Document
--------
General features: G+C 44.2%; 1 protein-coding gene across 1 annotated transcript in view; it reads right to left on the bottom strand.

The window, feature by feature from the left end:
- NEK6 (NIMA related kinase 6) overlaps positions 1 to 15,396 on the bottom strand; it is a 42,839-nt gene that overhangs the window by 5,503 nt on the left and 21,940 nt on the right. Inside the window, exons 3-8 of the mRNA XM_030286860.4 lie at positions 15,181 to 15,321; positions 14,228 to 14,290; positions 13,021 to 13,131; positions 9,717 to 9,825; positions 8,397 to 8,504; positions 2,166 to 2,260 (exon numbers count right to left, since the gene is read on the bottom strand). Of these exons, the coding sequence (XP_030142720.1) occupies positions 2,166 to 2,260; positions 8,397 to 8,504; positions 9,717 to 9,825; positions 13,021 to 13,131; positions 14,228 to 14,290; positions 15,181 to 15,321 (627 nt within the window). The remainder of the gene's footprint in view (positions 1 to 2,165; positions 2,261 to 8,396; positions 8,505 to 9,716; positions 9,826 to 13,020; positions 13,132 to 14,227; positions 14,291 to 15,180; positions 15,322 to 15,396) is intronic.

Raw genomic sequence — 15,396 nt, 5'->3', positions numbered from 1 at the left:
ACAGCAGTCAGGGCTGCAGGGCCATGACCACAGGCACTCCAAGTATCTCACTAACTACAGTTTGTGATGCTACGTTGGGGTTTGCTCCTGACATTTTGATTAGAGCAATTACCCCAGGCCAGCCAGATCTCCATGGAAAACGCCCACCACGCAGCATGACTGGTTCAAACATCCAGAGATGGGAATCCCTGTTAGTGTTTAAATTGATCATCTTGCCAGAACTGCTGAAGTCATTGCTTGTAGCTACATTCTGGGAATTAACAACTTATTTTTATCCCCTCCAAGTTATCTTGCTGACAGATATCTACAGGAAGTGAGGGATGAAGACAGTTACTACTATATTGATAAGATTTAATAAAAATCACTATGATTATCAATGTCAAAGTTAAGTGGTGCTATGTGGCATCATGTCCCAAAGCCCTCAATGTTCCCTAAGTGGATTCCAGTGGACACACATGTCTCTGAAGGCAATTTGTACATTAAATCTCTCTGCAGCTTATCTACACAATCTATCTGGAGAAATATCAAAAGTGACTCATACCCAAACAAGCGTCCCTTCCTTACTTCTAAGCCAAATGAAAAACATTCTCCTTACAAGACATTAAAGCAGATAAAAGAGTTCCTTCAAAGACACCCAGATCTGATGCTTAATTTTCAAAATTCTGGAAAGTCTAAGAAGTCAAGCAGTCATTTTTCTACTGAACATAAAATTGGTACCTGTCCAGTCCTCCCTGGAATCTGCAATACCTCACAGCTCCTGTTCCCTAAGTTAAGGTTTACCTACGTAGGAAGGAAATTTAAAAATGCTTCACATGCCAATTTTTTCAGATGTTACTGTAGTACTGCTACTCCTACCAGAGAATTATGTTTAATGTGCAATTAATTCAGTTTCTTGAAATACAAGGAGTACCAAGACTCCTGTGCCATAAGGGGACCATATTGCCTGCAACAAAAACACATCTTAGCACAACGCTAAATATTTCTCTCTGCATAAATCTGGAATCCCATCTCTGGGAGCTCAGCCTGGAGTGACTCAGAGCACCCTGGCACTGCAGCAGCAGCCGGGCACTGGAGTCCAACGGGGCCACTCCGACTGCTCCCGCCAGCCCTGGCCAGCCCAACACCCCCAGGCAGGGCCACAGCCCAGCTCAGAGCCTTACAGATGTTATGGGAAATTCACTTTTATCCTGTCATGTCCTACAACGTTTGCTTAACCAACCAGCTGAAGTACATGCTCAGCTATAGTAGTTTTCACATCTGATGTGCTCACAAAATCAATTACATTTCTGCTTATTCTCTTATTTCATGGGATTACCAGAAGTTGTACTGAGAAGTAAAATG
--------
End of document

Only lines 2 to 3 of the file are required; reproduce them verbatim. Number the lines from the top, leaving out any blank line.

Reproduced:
The window, feature by feature from the left end:
- NEK6 (NIMA related kinase 6) overlaps positions 1 to 15,396 on the bottom strand; it is a 42,839-nt gene that overhangs the window by 5,503 nt on the left and 21,940 nt on the right. Inside the window, exons 3-8 of the mRNA XM_030286860.4 lie at positions 15,181 to 15,321; positions 14,228 to 14,290; positions 13,021 to 13,131; positions 9,717 to 9,825; positions 8,397 to 8,504; positions 2,166 to 2,260 (exon numbers count right to left, since the gene is read on the bottom strand). Of these exons, the coding sequence (XP_030142720.1) occupies positions 2,166 to 2,260; positions 8,397 to 8,504; positions 9,717 to 9,825; positions 13,021 to 13,131; positions 14,228 to 14,290; positions 15,181 to 15,321 (627 nt within the window). The remainder of the gene's footprint in view (positions 1 to 2,165; positions 2,261 to 8,396; positions 8,505 to 9,716; positions 9,826 to 13,020; positions 13,132 to 14,227; positions 14,291 to 15,180; positions 15,322 to 15,396) is intronic.